7
  • Host address: 192.168.0.13
  • Network: 192.168.0.0 255.255.255.0
  • Router: Cisco DPC3825 DOCSIS 3.0 Gateway (user manual)

My home network uses the 192.168.0.0 /24 network for my (mostly wireless) devices. On many other networks I frequent, I'll ping the applicable broadcast address to show all currently live devices in my (Windows 7 x64) results of arp -a. Pinging the broadcast address of a network helps me to identify devices that are currently communicating on the same network.

In my home network, I'm losing 100% of the packets sent to 192.168.0.255. Thus arp -a does not show me all of the devices that are live on my network. All devices connect directly to my router and then out to my ISP.

Why am I unable to ping the broadcast address in this network? Logging into the router directly to check the DHCP Client Table is inconvenient.

Update: These ping attempts are made from a computer directly connected to the router via ethernet. I've attempted the same ping attempts from multiple wireless devices to no avail.

  • 1
    Why not use nmap? – Daniel B Feb 19 '14 at 13:10
  • 1
    The question is mostly conceptual and for my own understanding, but it would also be convenient to have a native way to update arp without any 3rd party tools. – root Feb 19 '14 at 13:27
  • 1
    ARP tables are maintained automatically, there should be no need to do so manually. – Daniel B Feb 19 '14 at 13:32
9

I think that the times when operating systems responded to broadcasts pings are long gone. As far as I know every modern operating system ignores those requests as a security measure to avoid broadcast storms.

The default in Linux:

$ sysctl net.ipv4.icmp_echo_ignore_broadcasts
net.ipv4.icmp_echo_ignore_broadcasts = 1

If you want to discover machines you'll have to resort to unicast ping (nmap, ping loop or other means), but note, there can be machines configured to always ignore ping requests.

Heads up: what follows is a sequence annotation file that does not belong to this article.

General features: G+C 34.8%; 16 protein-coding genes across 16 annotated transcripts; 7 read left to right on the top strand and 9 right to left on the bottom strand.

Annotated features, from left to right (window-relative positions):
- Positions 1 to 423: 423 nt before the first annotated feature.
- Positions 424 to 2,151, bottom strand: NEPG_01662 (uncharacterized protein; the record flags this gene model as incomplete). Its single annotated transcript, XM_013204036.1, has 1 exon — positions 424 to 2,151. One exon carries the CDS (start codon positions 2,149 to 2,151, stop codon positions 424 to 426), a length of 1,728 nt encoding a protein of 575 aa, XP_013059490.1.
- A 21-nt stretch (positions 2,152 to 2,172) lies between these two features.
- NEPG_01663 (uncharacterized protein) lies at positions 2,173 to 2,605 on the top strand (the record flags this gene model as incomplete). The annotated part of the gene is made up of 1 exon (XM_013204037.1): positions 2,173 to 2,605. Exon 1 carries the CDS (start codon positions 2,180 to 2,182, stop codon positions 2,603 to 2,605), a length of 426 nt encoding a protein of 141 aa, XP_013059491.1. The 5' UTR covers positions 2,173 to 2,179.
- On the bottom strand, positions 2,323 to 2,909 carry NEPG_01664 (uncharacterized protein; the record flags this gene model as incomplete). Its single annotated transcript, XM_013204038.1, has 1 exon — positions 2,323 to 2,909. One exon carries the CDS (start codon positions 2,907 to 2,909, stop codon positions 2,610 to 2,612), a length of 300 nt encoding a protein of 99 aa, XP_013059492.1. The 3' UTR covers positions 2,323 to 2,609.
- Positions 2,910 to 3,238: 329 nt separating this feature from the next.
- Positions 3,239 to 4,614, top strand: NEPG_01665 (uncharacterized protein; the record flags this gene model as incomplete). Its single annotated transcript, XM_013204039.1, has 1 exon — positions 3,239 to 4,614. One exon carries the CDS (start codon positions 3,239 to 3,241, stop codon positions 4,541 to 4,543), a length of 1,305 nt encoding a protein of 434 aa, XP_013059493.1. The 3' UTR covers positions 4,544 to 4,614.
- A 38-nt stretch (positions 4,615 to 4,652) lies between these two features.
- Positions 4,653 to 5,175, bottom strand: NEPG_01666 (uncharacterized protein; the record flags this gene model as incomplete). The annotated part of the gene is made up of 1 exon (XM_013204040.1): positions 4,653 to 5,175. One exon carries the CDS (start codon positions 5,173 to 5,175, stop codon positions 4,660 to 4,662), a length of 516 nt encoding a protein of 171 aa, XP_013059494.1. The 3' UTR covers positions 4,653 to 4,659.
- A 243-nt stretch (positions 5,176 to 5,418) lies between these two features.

• On the current 10.2.1.0 255.255.255.0 network I'm on, pinging 10.2.1.255 yields 100% packet return and updates my arp table with previously undiscovered clients. – root Feb 19 '14 at 13:10
  • @root if you are getting 100% return that means only one computer is replying, you should get "100 * number of computers on the network"% packets back. Besides that, the network you are currently on may just be filled with computers that had their firewall settings to allow for broadcast ping (if this is a corporate domain it could be very easily done with active directory) – Scott Chamberlain Feb 19 '14 at 14:11
3

It has already been discussed that answering pings to broadcast addresses is not considered good practice anymore. You could alternativly ping the all-host multicast group which uses the IP 224.0.0.1. In theory every multicast capable host should respond to a ping to this IP, but I've heard of hosts not doing so.

For more on multicast addresses read the tldp: http://www.tldp.org/HOWTO/Multicast-HOWTO-2.html

Another option would be to just unicast all IP addresses in your network segment which can easily be achieved by using built-in tools on most systems. I only really know GNU/Linux and MS Windows, so I can only give you examples for those systems.

GNU/Linux

for lastoctet in $(seq 254); do ping -c 1 192.168.0.$lastoctet; done

MS Windows

for /l %i in (1,1,254) do ping -n 1 192.168.0.%i

Not as easy as ping 192.168.0.255 but it does work under most circumstances.

0

With reference to what #Jorge Nerin said:

Set the ignore parameter to 0. ie;

$ sysctl net.ipv4.icmp_echo_ignore_broadcasts
net.ipv4.icmp_echo_ignore_broadcasts=0

Do this with root privilege on all devices in the network. It will allow responses to broadcast pings.

PS : doing this may pose a security threat.

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